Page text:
Last night’s Democratic presidential debate was the first to feature only former Secretary of State Hillary Clinton and Sen. Bernie Sanders, and the absence of Gov. Martin O’Malley meant that we knew the two contenders would need to go right at each other. They did not disappoint and the principal winners of the evening were Chuck Todd and Rachel Maddow who let them go at it. For the first half hour of the evening, you barely knew the moderators were there and, throughout the evening, they spent far fewer words than previous moderators. Kudos to them.
At VoxNova, Alessandro Rovati reflects on Pope Francis' new book on mercy. I have the book, and I desperately need the mercy, but I have two books ahead of it on my reading list.
Yesterday, I wrote about the dispute between Cathleen Kaveny at Commonweal and her critics at First Things and elsewhere.
In his General Audience address this morning, Pope Francis said that God wants to save Pilate and Judas too! I remember when John Paul II delivered a General Audience address in which he reflected on Balthasar's statement that the Christian must hope that hell is empty. The newspapers ran headlines like "While Ratzinger is away, John Paul II speaks Heresy!"
Monday, in the links post, I called attention to an article by Cathy Kaveny at Commonweal in which she made the unexceptional point that those conservative Catholics who chastise Pope Francis for sowing division within the Church might also want to indict one of their heroes, the late Fr. Richard John Neuhaus.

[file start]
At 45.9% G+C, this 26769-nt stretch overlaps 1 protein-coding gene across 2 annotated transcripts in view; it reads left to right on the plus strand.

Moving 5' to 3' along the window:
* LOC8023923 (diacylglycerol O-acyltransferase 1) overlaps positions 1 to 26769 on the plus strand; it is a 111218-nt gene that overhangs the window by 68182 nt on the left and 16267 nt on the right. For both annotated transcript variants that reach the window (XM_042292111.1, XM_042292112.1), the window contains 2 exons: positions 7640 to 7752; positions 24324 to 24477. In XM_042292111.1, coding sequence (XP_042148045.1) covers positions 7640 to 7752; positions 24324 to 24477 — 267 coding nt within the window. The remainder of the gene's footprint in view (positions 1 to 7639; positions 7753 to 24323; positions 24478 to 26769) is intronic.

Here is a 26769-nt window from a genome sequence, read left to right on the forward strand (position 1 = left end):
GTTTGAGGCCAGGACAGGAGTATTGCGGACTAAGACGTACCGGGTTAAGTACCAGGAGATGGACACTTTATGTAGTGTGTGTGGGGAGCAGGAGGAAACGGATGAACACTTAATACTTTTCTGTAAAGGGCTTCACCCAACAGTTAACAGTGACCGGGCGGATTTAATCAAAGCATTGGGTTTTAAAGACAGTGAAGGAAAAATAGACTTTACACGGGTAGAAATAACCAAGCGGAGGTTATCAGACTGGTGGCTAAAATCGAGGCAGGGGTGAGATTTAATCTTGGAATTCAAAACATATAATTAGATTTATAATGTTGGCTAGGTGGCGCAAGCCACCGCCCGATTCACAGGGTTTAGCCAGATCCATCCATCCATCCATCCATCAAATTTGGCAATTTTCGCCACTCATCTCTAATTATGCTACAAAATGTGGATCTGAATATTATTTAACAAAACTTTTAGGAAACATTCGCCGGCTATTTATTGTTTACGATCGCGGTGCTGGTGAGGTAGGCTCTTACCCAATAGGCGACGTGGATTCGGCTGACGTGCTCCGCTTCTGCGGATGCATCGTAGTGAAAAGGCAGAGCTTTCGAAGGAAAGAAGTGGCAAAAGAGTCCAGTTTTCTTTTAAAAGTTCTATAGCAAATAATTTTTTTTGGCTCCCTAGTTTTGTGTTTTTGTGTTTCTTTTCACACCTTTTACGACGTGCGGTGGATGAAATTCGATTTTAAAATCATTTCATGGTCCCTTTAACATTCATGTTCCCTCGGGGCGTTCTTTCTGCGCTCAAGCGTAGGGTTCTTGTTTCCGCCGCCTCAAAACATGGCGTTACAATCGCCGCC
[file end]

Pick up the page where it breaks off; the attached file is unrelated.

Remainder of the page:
Solidarity in action: After Michigan's libertarian governor dropped the ball on the drinking water in Flint, organized labor steps in to help the people in that city. ThinkProgress has the story.
Distinctly Catholic: How Ted Cruz won, what Hillary Clinton's win could mean for Bernie Sanders, and what's next for the GOP.
At Commonweal, a very, very important commentary by Cathy Kaveny, refuting the idea that Pope Francis is causing divisions within the Church. She places the blame for the stark divisiveness within the U.S. Church right where it belongs, at the feet of Fr. Neuhaus and his team at First Things.
Distinctly Catholic: The good people of Iowa trek to their caucus sites tonight. What's the outlook for the Democratic and Republican presidential candidates?
Cardinal Raymond Burke is at it again, this time blaming women for, well, just about everything from the drop in vocations to the priesthood to the clergy sex abuse crisis. Next week, how women caused the financial crisis in 2008.